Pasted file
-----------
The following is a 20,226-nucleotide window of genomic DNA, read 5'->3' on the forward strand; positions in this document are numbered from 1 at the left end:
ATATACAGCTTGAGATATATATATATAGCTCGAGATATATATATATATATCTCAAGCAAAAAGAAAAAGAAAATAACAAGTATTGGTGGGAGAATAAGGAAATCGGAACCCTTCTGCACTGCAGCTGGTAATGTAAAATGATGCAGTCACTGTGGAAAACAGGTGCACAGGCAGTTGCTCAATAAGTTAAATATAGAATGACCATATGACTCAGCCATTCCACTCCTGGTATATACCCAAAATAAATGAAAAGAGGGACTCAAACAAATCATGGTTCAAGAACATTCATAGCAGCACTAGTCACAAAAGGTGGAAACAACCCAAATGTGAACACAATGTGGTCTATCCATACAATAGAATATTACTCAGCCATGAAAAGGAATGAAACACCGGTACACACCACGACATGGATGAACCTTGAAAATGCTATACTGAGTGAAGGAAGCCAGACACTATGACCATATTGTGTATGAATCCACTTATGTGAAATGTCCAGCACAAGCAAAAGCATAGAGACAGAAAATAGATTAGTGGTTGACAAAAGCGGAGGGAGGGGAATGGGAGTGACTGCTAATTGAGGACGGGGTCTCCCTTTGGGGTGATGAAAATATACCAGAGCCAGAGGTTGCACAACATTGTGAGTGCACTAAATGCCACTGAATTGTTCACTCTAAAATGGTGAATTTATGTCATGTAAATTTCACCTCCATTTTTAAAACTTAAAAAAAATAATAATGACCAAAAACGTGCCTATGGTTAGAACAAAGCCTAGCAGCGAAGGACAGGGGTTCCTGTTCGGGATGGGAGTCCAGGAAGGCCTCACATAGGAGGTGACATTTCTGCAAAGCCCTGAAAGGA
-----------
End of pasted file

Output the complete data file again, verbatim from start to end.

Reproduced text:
The following is a 20,226-nucleotide window of genomic DNA, read 5'->3' on the forward strand; positions in this document are numbered from 1 at the left end:
ATATACAGCTTGAGATATATATATATAGCTCGAGATATATATATATATATCTCAAGCAAAAAGAAAAAGAAAATAACAAGTATTGGTGGGAGAATAAGGAAATCGGAACCCTTCTGCACTGCAGCTGGTAATGTAAAATGATGCAGTCACTGTGGAAAACAGGTGCACAGGCAGTTGCTCAATAAGTTAAATATAGAATGACCATATGACTCAGCCATTCCACTCCTGGTATATACCCAAAATAAATGAAAAGAGGGACTCAAACAAATCATGGTTCAAGAACATTCATAGCAGCACTAGTCACAAAAGGTGGAAACAACCCAAATGTGAACACAATGTGGTCTATCCATACAATAGAATATTACTCAGCCATGAAAAGGAATGAAACACCGGTACACACCACGACATGGATGAACCTTGAAAATGCTATACTGAGTGAAGGAAGCCAGACACTATGACCATATTGTGTATGAATCCACTTATGTGAAATGTCCAGCACAAGCAAAAGCATAGAGACAGAAAATAGATTAGTGGTTGACAAAAGCGGAGGGAGGGGAATGGGAGTGACTGCTAATTGAGGACGGGGTCTCCCTTTGGGGTGATGAAAATATACCAGAGCCAGAGGTTGCACAACATTGTGAGTGCACTAAATGCCACTGAATTGTTCACTCTAAAATGGTGAATTTATGTCATGTAAATTTCACCTCCATTTTTAAAACTTAAAAAAAATAATAATGACCAAAAACGTGCCTATGGTTAGAACAAAGCCTAGCAGCGAAGGACAGGGGTTCCTGTTCGGGATGGGAGTCCAGGAAGGCCTCACATAGGAGGTGACATTTCTGCAAAGCCCTGAAAGGA